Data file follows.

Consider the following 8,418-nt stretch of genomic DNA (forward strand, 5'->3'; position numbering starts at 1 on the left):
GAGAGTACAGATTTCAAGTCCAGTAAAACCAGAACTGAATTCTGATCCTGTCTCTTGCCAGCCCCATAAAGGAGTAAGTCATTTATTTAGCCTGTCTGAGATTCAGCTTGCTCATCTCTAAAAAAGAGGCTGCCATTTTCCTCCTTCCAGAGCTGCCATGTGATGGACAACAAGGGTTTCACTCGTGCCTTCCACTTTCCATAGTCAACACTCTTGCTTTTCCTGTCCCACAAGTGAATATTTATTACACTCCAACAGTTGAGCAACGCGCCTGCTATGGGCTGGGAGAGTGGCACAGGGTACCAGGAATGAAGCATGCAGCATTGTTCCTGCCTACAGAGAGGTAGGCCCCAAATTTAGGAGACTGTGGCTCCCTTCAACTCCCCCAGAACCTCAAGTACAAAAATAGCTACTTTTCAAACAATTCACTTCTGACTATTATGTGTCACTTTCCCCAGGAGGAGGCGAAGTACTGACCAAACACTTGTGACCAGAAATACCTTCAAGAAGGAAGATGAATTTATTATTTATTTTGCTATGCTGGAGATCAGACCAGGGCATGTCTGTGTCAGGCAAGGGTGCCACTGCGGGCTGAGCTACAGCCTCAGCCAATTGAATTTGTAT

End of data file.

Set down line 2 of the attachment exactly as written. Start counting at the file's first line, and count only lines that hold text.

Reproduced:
GAGAGTACAGATTTCAAGTCCAGTAAAACCAGAACTGAATTCTGATCCTGTCTCTTGCCAGCCCCATAAAGGAGTAAGTCATTTATTTAGCCTGTCTGAGATTCAGCTTGCTCATCTCTAAAAAAGAGGCTGCCATTTTCCTCCTTCCAGAGCTGCCATGTGATGGACAACAAGGGTTTCACTCGTGCCTTCCACTTTCCATAGTCAACACTCTTGCTTTTCCTGTCCCACAAGTGAATATTTATTACACTCCAACAGTTGAGCAACGCGCCTGCTATGGGCTGGGAGAGTGGCACAGGGTACCAGGAATGAAGCATGCAGCATTGTTCCTGCCTACAGAGAGGTAGGCCCCAAATTTAGGAGACTGTGGCTCCCTTCAACTCCCCCAGAACCTCAAGTACAAAAATAGCTACTTTTCAAACAATTCACTTCTGACTATTATGTGTCACTTTCCCCAGGAGGAGGCGAAGTACTGACCAAACACTTGTGACCAGAAATACCTTCAAGAAGGAAGATGAATTTATTATTTATTTTGCTATGCTGGAGATCAGACCAGGGCATGTCTGTGTCAGGCAAGGGTGCCACTGCGGGCTGAGCTACAGCCTCAGCCAATTGAATTTGTAT